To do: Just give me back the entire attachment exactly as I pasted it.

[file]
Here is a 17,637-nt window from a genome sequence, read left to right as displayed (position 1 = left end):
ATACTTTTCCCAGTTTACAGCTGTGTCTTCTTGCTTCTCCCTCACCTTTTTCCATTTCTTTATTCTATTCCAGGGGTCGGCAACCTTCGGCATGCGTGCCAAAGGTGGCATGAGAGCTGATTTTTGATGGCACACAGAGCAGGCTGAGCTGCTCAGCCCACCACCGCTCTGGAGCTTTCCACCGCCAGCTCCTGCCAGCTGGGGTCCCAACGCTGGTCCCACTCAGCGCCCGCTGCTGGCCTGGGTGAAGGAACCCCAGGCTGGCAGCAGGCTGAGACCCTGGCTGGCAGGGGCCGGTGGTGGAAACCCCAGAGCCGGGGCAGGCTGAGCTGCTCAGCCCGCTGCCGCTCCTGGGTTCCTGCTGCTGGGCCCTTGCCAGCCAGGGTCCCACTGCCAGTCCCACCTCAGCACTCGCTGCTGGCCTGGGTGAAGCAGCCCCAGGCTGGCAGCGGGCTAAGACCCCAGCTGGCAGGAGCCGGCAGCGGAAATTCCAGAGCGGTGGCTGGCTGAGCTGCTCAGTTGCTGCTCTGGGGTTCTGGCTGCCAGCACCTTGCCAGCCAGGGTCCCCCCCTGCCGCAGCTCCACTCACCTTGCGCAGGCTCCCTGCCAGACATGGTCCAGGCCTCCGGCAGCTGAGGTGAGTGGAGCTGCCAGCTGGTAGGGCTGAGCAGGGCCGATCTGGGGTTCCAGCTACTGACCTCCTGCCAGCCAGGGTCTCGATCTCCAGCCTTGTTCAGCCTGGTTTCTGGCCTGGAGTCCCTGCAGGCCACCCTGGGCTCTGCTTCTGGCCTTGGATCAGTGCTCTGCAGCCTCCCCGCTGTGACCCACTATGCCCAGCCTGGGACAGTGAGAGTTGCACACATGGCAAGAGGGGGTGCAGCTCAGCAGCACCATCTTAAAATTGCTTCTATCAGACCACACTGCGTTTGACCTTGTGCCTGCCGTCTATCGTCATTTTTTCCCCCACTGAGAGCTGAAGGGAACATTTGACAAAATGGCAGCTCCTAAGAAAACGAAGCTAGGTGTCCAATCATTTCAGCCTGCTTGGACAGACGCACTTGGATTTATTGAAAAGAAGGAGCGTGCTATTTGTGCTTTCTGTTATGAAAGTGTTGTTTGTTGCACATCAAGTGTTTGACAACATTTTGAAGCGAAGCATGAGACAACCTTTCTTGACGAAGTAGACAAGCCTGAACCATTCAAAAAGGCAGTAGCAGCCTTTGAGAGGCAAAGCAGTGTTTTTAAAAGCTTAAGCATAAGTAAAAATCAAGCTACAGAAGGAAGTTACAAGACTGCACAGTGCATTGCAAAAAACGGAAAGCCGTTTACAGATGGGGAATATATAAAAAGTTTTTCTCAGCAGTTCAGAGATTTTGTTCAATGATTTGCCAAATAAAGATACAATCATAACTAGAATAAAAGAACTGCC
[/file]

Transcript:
Here is a 17,637-nt window from a genome sequence, read left to right as displayed (position 1 = left end):
ATACTTTTCCCAGTTTACAGCTGTGTCTTCTTGCTTCTCCCTCACCTTTTTCCATTTCTTTATTCTATTCCAGGGGTCGGCAACCTTCGGCATGCGTGCCAAAGGTGGCATGAGAGCTGATTTTTGATGGCACACAGAGCAGGCTGAGCTGCTCAGCCCACCACCGCTCTGGAGCTTTCCACCGCCAGCTCCTGCCAGCTGGGGTCCCAACGCTGGTCCCACTCAGCGCCCGCTGCTGGCCTGGGTGAAGGAACCCCAGGCTGGCAGCAGGCTGAGACCCTGGCTGGCAGGGGCCGGTGGTGGAAACCCCAGAGCCGGGGCAGGCTGAGCTGCTCAGCCCGCTGCCGCTCCTGGGTTCCTGCTGCTGGGCCCTTGCCAGCCAGGGTCCCACTGCCAGTCCCACCTCAGCACTCGCTGCTGGCCTGGGTGAAGCAGCCCCAGGCTGGCAGCGGGCTAAGACCCCAGCTGGCAGGAGCCGGCAGCGGAAATTCCAGAGCGGTGGCTGGCTGAGCTGCTCAGTTGCTGCTCTGGGGTTCTGGCTGCCAGCACCTTGCCAGCCAGGGTCCCCCCCTGCCGCAGCTCCACTCACCTTGCGCAGGCTCCCTGCCAGACATGGTCCAGGCCTCCGGCAGCTGAGGTGAGTGGAGCTGCCAGCTGGTAGGGCTGAGCAGGGCCGATCTGGGGTTCCAGCTACTGACCTCCTGCCAGCCAGGGTCTCGATCTCCAGCCTTGTTCAGCCTGGTTTCTGGCCTGGAGTCCCTGCAGGCCACCCTGGGCTCTGCTTCTGGCCTTGGATCAGTGCTCTGCAGCCTCCCCGCTGTGACCCACTATGCCCAGCCTGGGACAGTGAGAGTTGCACACATGGCAAGAGGGGGTGCAGCTCAGCAGCACCATCTTAAAATTGCTTCTATCAGACCACACTGCGTTTGACCTTGTGCCTGCCGTCTATCGTCATTTTTTCCCCCACTGAGAGCTGAAGGGAACATTTGACAAAATGGCAGCTCCTAAGAAAACGAAGCTAGGTGTCCAATCATTTCAGCCTGCTTGGACAGACGCACTTGGATTTATTGAAAAGAAGGAGCGTGCTATTTGTGCTTTCTGTTATGAAAGTGTTGTTTGTTGCACATCAAGTGTTTGACAACATTTTGAAGCGAAGCATGAGACAACCTTTCTTGACGAAGTAGACAAGCCTGAACCATTCAAAAAGGCAGTAGCAGCCTTTGAGAGGCAAAGCAGTGTTTTTAAAAGCTTAAGCATAAGTAAAAATCAAGCTACAGAAGGAAGTTACAAGACTGCACAGTGCATTGCAAAAAACGGAAAGCCGTTTACAGATGGGGAATATATAAAAAGTTTTTCTCAGCAGTTCAGAGATTTTGTTCAATGATTTGCCAAATAAAGATACAATCATAACTAGAATAAAAGAACTGCC